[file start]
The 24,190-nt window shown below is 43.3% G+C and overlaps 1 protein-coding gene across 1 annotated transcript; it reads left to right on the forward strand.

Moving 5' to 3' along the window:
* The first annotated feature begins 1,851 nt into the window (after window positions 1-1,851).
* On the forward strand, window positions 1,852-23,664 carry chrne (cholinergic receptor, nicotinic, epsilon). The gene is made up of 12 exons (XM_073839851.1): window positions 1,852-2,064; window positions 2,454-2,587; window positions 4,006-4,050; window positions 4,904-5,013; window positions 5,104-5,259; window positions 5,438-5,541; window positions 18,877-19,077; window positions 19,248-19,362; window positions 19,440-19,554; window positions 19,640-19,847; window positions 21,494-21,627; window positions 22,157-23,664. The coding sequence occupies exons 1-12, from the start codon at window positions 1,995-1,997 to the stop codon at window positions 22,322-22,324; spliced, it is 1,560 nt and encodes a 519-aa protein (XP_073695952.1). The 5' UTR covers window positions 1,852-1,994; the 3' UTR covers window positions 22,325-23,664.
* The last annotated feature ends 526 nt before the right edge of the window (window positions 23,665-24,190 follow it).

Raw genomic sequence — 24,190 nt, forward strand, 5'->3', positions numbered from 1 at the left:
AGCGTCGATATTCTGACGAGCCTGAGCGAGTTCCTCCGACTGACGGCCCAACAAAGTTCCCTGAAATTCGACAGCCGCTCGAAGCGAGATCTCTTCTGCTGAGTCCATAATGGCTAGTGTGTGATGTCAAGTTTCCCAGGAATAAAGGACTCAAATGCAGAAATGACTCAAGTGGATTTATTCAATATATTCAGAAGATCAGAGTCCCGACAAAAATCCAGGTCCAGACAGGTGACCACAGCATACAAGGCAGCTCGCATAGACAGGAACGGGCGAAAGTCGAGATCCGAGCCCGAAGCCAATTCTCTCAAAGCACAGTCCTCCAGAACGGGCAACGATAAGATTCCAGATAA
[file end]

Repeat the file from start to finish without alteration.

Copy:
The 24,190-nt window shown below is 43.3% G+C and overlaps 1 protein-coding gene across 1 annotated transcript; it reads left to right on the forward strand.

Moving 5' to 3' along the window:
* The first annotated feature begins 1,851 nt into the window (after window positions 1-1,851).
* On the forward strand, window positions 1,852-23,664 carry chrne (cholinergic receptor, nicotinic, epsilon). The gene is made up of 12 exons (XM_073839851.1): window positions 1,852-2,064; window positions 2,454-2,587; window positions 4,006-4,050; window positions 4,904-5,013; window positions 5,104-5,259; window positions 5,438-5,541; window positions 18,877-19,077; window positions 19,248-19,362; window positions 19,440-19,554; window positions 19,640-19,847; window positions 21,494-21,627; window positions 22,157-23,664. The coding sequence occupies exons 1-12, from the start codon at window positions 1,995-1,997 to the stop codon at window positions 22,322-22,324; spliced, it is 1,560 nt and encodes a 519-aa protein (XP_073695952.1). The 5' UTR covers window positions 1,852-1,994; the 3' UTR covers window positions 22,325-23,664.
* The last annotated feature ends 526 nt before the right edge of the window (window positions 23,665-24,190 follow it).

Raw genomic sequence — 24,190 nt, forward strand, 5'->3', positions numbered from 1 at the left:
AGCGTCGATATTCTGACGAGCCTGAGCGAGTTCCTCCGACTGACGGCCCAACAAAGTTCCCTGAAATTCGACAGCCGCTCGAAGCGAGATCTCTTCTGCTGAGTCCATAATGGCTAGTGTGTGATGTCAAGTTTCCCAGGAATAAAGGACTCAAATGCAGAAATGACTCAAGTGGATTTATTCAATATATTCAGAAGATCAGAGTCCCGACAAAAATCCAGGTCCAGACAGGTGACCACAGCATACAAGGCAGCTCGCATAGACAGGAACGGGCGAAAGTCGAGATCCGAGCCCGAAGCCAATTCTCTCAAAGCACAGTCCTCCAGAACGGGCAACGATAAGATTCCAGATAA